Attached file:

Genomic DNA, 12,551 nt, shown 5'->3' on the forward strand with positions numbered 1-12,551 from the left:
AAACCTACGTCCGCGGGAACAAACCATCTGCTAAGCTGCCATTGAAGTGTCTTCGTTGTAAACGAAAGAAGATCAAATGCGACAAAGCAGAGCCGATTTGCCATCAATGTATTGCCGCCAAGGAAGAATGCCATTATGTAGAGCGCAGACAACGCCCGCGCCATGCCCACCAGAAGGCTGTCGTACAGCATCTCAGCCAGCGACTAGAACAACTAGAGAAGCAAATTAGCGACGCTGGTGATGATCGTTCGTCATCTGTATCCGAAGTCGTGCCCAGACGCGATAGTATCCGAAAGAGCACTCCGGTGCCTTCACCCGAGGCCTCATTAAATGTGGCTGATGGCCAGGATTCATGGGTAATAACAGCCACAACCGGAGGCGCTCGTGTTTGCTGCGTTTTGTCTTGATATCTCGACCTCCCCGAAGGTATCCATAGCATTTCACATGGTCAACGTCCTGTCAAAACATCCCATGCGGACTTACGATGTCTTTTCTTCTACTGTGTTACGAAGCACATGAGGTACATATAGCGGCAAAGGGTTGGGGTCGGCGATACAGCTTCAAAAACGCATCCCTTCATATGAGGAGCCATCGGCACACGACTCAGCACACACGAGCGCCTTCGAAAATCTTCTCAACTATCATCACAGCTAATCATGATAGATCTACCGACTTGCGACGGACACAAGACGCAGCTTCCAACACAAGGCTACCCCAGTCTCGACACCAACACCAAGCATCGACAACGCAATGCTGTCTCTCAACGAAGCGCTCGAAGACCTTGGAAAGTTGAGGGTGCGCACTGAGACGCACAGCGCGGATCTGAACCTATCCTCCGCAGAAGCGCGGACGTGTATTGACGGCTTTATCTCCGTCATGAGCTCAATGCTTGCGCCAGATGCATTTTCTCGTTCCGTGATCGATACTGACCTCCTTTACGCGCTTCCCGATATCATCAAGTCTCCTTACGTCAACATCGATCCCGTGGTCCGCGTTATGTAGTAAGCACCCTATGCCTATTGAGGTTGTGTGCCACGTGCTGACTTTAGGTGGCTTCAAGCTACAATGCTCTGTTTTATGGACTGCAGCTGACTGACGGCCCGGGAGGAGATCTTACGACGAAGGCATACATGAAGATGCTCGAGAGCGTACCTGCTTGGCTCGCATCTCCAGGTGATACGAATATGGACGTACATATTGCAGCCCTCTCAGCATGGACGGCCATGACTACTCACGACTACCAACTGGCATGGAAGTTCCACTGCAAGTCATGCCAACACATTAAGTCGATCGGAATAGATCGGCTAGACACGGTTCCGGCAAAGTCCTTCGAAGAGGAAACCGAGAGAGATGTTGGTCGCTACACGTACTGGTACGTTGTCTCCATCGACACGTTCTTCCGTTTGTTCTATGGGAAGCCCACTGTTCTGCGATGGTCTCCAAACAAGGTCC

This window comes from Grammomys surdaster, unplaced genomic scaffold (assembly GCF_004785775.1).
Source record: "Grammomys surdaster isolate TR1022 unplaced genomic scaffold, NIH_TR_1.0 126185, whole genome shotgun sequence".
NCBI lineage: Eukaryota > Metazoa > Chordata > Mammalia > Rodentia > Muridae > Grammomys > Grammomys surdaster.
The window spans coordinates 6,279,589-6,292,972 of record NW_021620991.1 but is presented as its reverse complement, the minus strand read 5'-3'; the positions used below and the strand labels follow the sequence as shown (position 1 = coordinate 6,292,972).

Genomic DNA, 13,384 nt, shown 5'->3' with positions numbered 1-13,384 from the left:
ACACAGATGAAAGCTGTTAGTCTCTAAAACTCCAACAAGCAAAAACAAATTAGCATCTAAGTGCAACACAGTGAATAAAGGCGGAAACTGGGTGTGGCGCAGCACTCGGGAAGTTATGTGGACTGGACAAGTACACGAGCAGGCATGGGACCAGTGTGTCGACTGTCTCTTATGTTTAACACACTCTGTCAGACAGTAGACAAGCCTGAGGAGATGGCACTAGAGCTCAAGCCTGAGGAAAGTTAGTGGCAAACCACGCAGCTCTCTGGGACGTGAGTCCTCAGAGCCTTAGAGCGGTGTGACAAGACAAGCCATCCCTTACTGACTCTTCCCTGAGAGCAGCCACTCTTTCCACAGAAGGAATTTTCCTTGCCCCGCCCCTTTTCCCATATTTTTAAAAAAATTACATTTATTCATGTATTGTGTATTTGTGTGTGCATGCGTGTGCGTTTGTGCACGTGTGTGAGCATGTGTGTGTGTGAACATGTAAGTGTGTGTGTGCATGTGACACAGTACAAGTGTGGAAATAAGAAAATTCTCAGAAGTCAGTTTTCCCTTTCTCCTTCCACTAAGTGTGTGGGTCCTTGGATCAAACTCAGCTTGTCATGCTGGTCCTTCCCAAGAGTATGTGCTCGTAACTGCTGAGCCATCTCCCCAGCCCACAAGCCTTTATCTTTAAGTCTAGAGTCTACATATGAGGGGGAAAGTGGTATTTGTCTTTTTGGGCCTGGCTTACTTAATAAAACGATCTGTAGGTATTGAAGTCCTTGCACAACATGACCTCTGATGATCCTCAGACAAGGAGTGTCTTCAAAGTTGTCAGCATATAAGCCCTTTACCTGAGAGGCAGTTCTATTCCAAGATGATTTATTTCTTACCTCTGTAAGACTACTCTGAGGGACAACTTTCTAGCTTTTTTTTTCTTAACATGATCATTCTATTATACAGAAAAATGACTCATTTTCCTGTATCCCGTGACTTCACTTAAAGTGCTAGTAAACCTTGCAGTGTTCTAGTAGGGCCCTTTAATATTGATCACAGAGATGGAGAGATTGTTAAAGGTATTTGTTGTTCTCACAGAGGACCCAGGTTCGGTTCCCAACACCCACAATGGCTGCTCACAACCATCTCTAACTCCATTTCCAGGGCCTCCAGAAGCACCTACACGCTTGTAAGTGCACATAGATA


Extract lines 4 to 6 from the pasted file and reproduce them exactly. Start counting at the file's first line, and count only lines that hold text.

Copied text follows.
Source record: "Grammomys surdaster isolate TR1022 unplaced genomic scaffold, NIH_TR_1.0 126185, whole genome shotgun sequence".
NCBI lineage: Eukaryota > Metazoa > Chordata > Mammalia > Rodentia > Muridae > Grammomys > Grammomys surdaster.
The window spans coordinates 6,279,589-6,292,972 of record NW_021620991.1 but is presented as its reverse complement, the minus strand read 5'-3'; the positions used below and the strand labels follow the sequence as shown (position 1 = coordinate 6,292,972).